Variable length capabilities are afforded by construction of the two components in a structurally segmented manner. The shape memory portions of each stent component are discontinuous, with small intervening segments comprising material(s) that are easily disrupted, allow separation to occur at any given segment, and creating the opportunity for length adjustment to meet individual patient requirements.
It is not necessary that the multiple components comprising the final construct are of the same length, nor is necessary for there to be a complete overlap relative to length of the two or more placed components. These attributes allow the system to be varied to suit particular stenting requirements and differing structural or physiologic requirements.
The invention has advantages over prior stents where there are limitations in placement due to degree of stenosis, relative inaccessibility to convoluted path of access, size of lumen, or placement site being subject to forces that will deform a malleable structure. Potential application sites include: the billiary duct system, coronary arterial circulation, carotid circulation, peripheral vascular sites, cerebral circulation, esophagus and bowel, the urinary tract, and gynecologic sites. Tissue expanders used in plastic surgery, conformal delivery devices for radiation treatment, and localized delivery of anti-metabolites in chemotherapy. Designs are not limited to solid cross-sections, particularly where introduction of therapeutic agents is best accomplished in a staged manner, or through a treatment schedule. Devices according to the invention may be configured to provide for a lumen or plurality of lumens facilitating introduction and or removal of specific therapeutic agents. Stents according to the invention may be applied at any anatomic site where currently available stents are applied, and sites that have been previously inaccessible are now accessible.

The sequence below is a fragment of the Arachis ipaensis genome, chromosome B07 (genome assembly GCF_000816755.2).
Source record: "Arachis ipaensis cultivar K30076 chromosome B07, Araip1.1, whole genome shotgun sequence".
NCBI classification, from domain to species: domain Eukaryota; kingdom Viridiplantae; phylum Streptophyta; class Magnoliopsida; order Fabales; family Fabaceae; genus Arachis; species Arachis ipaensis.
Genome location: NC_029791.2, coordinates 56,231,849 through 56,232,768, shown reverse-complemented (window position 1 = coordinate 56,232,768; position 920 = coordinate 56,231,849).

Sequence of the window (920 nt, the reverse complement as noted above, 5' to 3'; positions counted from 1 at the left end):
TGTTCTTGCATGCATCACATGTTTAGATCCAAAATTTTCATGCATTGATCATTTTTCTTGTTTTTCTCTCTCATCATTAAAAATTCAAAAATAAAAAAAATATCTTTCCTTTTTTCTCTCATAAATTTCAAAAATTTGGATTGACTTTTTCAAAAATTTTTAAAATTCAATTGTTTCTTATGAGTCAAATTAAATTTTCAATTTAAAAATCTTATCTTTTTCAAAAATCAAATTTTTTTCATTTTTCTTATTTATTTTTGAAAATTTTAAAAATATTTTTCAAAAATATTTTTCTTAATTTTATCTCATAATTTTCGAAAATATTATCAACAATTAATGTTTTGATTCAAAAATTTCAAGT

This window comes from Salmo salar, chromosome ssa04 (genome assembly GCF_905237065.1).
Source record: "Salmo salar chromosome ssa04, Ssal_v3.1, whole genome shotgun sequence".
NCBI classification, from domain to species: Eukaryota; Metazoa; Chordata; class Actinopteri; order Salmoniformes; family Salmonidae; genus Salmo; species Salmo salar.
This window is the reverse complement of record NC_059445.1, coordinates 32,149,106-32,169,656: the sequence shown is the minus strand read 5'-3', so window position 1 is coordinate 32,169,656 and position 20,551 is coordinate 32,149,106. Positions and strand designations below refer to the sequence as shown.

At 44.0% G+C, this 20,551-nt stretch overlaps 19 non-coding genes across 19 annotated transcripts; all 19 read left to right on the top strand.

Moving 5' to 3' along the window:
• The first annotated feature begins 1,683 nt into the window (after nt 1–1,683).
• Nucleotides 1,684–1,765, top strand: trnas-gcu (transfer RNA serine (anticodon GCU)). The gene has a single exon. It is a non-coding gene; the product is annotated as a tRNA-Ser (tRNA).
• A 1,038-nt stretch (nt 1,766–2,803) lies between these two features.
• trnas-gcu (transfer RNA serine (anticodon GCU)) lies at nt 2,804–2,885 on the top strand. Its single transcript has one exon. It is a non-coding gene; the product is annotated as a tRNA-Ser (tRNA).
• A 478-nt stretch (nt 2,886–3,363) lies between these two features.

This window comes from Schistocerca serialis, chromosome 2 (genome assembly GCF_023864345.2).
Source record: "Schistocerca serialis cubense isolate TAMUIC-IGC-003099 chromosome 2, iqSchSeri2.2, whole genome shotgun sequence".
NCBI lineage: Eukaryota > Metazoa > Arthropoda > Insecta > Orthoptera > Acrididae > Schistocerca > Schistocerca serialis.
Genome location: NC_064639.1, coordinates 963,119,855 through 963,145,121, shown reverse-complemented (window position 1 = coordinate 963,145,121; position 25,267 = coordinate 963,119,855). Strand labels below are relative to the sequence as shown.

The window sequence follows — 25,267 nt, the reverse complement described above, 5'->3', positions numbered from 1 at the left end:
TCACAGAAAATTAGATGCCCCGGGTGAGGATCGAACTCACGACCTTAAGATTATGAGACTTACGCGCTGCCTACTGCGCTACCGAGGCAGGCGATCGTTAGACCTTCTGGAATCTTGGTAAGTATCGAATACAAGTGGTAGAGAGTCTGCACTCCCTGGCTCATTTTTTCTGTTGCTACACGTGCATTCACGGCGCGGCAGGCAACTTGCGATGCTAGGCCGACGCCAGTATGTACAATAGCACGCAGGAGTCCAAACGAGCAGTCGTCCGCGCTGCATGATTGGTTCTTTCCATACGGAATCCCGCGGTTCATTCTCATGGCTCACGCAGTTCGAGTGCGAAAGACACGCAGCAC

Constructs according to the heat activated transition method of the invention include highly varied geometric structures having varied functions and sites of application.
Shape memory devices may be made from shape memory materials, including, but not limited to, thermoplastic, polymers, and alloys such as nitinol or ferrous alloys having shape memory properties. The specific shape memory material selected will depend on the application for the device. The application of heat or withdrawal of heat in the transition zones will depend upon the shape memory material used.